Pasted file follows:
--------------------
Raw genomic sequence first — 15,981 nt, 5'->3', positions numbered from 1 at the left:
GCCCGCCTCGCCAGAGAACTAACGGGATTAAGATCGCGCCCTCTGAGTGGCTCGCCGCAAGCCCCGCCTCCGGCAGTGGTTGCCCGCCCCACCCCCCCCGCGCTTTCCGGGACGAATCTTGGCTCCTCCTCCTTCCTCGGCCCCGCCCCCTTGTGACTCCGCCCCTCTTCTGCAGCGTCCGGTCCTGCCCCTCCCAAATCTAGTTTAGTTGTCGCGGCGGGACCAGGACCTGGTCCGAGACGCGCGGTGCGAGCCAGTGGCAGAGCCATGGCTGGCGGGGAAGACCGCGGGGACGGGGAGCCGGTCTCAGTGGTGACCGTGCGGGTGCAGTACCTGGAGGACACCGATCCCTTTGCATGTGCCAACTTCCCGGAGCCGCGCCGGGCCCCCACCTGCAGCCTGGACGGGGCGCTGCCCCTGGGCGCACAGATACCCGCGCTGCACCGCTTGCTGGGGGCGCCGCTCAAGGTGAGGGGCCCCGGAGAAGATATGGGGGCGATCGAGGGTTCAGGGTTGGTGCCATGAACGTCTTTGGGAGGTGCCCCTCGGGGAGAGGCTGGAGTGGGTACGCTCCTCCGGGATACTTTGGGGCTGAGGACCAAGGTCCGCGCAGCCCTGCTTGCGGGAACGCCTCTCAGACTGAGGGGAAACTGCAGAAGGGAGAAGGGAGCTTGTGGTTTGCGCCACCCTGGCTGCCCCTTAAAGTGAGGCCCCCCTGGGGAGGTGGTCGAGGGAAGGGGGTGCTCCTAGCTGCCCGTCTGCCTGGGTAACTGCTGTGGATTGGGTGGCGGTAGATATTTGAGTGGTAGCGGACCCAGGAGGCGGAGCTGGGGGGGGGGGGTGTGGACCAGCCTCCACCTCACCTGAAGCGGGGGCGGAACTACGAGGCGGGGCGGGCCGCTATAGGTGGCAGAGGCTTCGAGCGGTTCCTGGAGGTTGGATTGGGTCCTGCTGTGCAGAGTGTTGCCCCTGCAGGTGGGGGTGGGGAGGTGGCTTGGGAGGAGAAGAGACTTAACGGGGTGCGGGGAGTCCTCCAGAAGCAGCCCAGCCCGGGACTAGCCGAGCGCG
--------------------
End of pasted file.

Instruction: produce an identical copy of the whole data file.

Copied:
Raw genomic sequence first — 15,981 nt, 5'->3', positions numbered from 1 at the left:
GCCCGCCTCGCCAGAGAACTAACGGGATTAAGATCGCGCCCTCTGAGTGGCTCGCCGCAAGCCCCGCCTCCGGCAGTGGTTGCCCGCCCCACCCCCCCCGCGCTTTCCGGGACGAATCTTGGCTCCTCCTCCTTCCTCGGCCCCGCCCCCTTGTGACTCCGCCCCTCTTCTGCAGCGTCCGGTCCTGCCCCTCCCAAATCTAGTTTAGTTGTCGCGGCGGGACCAGGACCTGGTCCGAGACGCGCGGTGCGAGCCAGTGGCAGAGCCATGGCTGGCGGGGAAGACCGCGGGGACGGGGAGCCGGTCTCAGTGGTGACCGTGCGGGTGCAGTACCTGGAGGACACCGATCCCTTTGCATGTGCCAACTTCCCGGAGCCGCGCCGGGCCCCCACCTGCAGCCTGGACGGGGCGCTGCCCCTGGGCGCACAGATACCCGCGCTGCACCGCTTGCTGGGGGCGCCGCTCAAGGTGAGGGGCCCCGGAGAAGATATGGGGGCGATCGAGGGTTCAGGGTTGGTGCCATGAACGTCTTTGGGAGGTGCCCCTCGGGGAGAGGCTGGAGTGGGTACGCTCCTCCGGGATACTTTGGGGCTGAGGACCAAGGTCCGCGCAGCCCTGCTTGCGGGAACGCCTCTCAGACTGAGGGGAAACTGCAGAAGGGAGAAGGGAGCTTGTGGTTTGCGCCACCCTGGCTGCCCCTTAAAGTGAGGCCCCCCTGGGGAGGTGGTCGAGGGAAGGGGGTGCTCCTAGCTGCCCGTCTGCCTGGGTAACTGCTGTGGATTGGGTGGCGGTAGATATTTGAGTGGTAGCGGACCCAGGAGGCGGAGCTGGGGGGGGGGGGTGTGGACCAGCCTCCACCTCACCTGAAGCGGGGGCGGAACTACGAGGCGGGGCGGGCCGCTATAGGTGGCAGAGGCTTCGAGCGGTTCCTGGAGGTTGGATTGGGTCCTGCTGTGCAGAGTGTTGCCCCTGCAGGTGGGGGTGGGGAGGTGGCTTGGGAGGAGAAGAGACTTAACGGGGTGCGGGGAGTCCTCCAGAAGCAGCCCAGCCCGGGACTAGCCGAGCGCG